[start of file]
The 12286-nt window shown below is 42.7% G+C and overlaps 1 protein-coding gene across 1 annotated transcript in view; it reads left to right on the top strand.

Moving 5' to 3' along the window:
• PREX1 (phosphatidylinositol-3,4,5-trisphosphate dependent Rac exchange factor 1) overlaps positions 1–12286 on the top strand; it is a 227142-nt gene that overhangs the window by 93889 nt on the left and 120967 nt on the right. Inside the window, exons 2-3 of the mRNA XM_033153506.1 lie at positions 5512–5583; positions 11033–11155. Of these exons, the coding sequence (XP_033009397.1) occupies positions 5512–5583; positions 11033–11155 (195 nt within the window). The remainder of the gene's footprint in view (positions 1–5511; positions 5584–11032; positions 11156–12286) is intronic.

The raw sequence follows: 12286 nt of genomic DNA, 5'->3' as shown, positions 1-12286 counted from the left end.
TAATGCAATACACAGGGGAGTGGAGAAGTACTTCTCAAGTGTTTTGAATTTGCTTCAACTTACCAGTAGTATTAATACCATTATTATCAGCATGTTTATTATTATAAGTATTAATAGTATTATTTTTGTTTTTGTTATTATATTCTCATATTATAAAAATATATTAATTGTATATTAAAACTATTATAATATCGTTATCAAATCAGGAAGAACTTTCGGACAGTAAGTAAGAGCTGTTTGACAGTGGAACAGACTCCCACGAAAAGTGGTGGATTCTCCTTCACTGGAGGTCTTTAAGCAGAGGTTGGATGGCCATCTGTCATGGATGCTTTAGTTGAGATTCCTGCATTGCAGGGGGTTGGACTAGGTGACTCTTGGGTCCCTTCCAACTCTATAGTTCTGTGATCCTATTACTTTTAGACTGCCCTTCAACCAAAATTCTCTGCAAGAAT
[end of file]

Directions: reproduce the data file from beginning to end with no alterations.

The 12286-nt window shown below is 42.7% G+C and overlaps 1 protein-coding gene across 1 annotated transcript in view; it reads left to right on the top strand.

Moving 5' to 3' along the window:
• PREX1 (phosphatidylinositol-3,4,5-trisphosphate dependent Rac exchange factor 1) overlaps positions 1–12286 on the top strand; it is a 227142-nt gene that overhangs the window by 93889 nt on the left and 120967 nt on the right. Inside the window, exons 2-3 of the mRNA XM_033153506.1 lie at positions 5512–5583; positions 11033–11155. Of these exons, the coding sequence (XP_033009397.1) occupies positions 5512–5583; positions 11033–11155 (195 nt within the window). The remainder of the gene's footprint in view (positions 1–5511; positions 5584–11032; positions 11156–12286) is intronic.

The raw sequence follows: 12286 nt of genomic DNA, 5'->3' as shown, positions 1-12286 counted from the left end.
TAATGCAATACACAGGGGAGTGGAGAAGTACTTCTCAAGTGTTTTGAATTTGCTTCAACTTACCAGTAGTATTAATACCATTATTATCAGCATGTTTATTATTATAAGTATTAATAGTATTATTTTTGTTTTTGTTATTATATTCTCATATTATAAAAATATATTAATTGTATATTAAAACTATTATAATATCGTTATCAAATCAGGAAGAACTTTCGGACAGTAAGTAAGAGCTGTTTGACAGTGGAACAGACTCCCACGAAAAGTGGTGGATTCTCCTTCACTGGAGGTCTTTAAGCAGAGGTTGGATGGCCATCTGTCATGGATGCTTTAGTTGAGATTCCTGCATTGCAGGGGGTTGGACTAGGTGACTCTTGGGTCCCTTCCAACTCTATAGTTCTGTGATCCTATTACTTTTAGACTGCCCTTCAACCAAAATTCTCTGCAAGAAT